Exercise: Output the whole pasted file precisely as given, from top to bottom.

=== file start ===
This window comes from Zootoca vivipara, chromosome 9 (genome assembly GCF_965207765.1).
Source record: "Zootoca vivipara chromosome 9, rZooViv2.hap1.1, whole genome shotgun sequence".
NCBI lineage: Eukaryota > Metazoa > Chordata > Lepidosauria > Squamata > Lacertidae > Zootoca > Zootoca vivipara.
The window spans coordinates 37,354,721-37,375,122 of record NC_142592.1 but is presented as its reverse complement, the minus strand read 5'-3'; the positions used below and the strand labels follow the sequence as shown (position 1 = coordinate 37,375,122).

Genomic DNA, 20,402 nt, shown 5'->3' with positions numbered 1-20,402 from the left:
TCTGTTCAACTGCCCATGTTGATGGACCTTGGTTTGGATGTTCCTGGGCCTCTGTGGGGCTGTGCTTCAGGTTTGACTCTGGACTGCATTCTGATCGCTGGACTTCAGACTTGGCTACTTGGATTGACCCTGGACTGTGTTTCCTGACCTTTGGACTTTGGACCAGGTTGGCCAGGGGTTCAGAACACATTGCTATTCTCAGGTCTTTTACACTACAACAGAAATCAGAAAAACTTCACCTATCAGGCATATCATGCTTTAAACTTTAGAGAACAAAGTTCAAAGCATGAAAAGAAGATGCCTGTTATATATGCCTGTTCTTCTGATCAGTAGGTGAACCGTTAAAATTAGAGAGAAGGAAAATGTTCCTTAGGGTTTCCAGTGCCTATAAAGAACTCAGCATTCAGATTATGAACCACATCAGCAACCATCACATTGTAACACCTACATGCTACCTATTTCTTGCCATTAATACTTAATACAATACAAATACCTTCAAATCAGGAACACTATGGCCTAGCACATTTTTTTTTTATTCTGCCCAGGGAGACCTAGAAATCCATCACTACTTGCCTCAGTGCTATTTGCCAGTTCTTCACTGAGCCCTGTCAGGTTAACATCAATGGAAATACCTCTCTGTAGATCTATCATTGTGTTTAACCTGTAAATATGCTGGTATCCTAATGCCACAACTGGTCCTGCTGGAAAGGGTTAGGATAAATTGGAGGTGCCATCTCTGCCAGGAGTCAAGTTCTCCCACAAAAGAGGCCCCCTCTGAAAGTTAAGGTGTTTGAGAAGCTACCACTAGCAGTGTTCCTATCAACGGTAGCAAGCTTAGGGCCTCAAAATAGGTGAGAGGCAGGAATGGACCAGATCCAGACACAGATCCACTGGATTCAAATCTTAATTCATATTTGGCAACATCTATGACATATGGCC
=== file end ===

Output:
This window comes from Zootoca vivipara, chromosome 9 (genome assembly GCF_965207765.1).
Source record: "Zootoca vivipara chromosome 9, rZooViv2.hap1.1, whole genome shotgun sequence".
NCBI lineage: Eukaryota > Metazoa > Chordata > Lepidosauria > Squamata > Lacertidae > Zootoca > Zootoca vivipara.
The window spans coordinates 37,354,721-37,375,122 of record NC_142592.1 but is presented as its reverse complement, the minus strand read 5'-3'; the positions used below and the strand labels follow the sequence as shown (position 1 = coordinate 37,375,122).

Genomic DNA, 20,402 nt, shown 5'->3' with positions numbered 1-20,402 from the left:
TCTGTTCAACTGCCCATGTTGATGGACCTTGGTTTGGATGTTCCTGGGCCTCTGTGGGGCTGTGCTTCAGGTTTGACTCTGGACTGCATTCTGATCGCTGGACTTCAGACTTGGCTACTTGGATTGACCCTGGACTGTGTTTCCTGACCTTTGGACTTTGGACCAGGTTGGCCAGGGGTTCAGAACACATTGCTATTCTCAGGTCTTTTACACTACAACAGAAATCAGAAAAACTTCACCTATCAGGCATATCATGCTTTAAACTTTAGAGAACAAAGTTCAAAGCATGAAAAGAAGATGCCTGTTATATATGCCTGTTCTTCTGATCAGTAGGTGAACCGTTAAAATTAGAGAGAAGGAAAATGTTCCTTAGGGTTTCCAGTGCCTATAAAGAACTCAGCATTCAGATTATGAACCACATCAGCAACCATCACATTGTAACACCTACATGCTACCTATTTCTTGCCATTAATACTTAATACAATACAAATACCTTCAAATCAGGAACACTATGGCCTAGCACATTTTTTTTTTATTCTGCCCAGGGAGACCTAGAAATCCATCACTACTTGCCTCAGTGCTATTTGCCAGTTCTTCACTGAGCCCTGTCAGGTTAACATCAATGGAAATACCTCTCTGTAGATCTATCATTGTGTTTAACCTGTAAATATGCTGGTATCCTAATGCCACAACTGGTCCTGCTGGAAAGGGTTAGGATAAATTGGAGGTGCCATCTCTGCCAGGAGTCAAGTTCTCCCACAAAAGAGGCCCCCTCTGAAAGTTAAGGTGTTTGAGAAGCTACCACTAGCAGTGTTCCTATCAACGGTAGCAAGCTTAGGGCCTCAAAATAGGTGAGAGGCAGGAATGGACCAGATCCAGACACAGATCCACTGGATTCAAATCTTAATTCATATTTGGCAACATCTATGACATATGGCC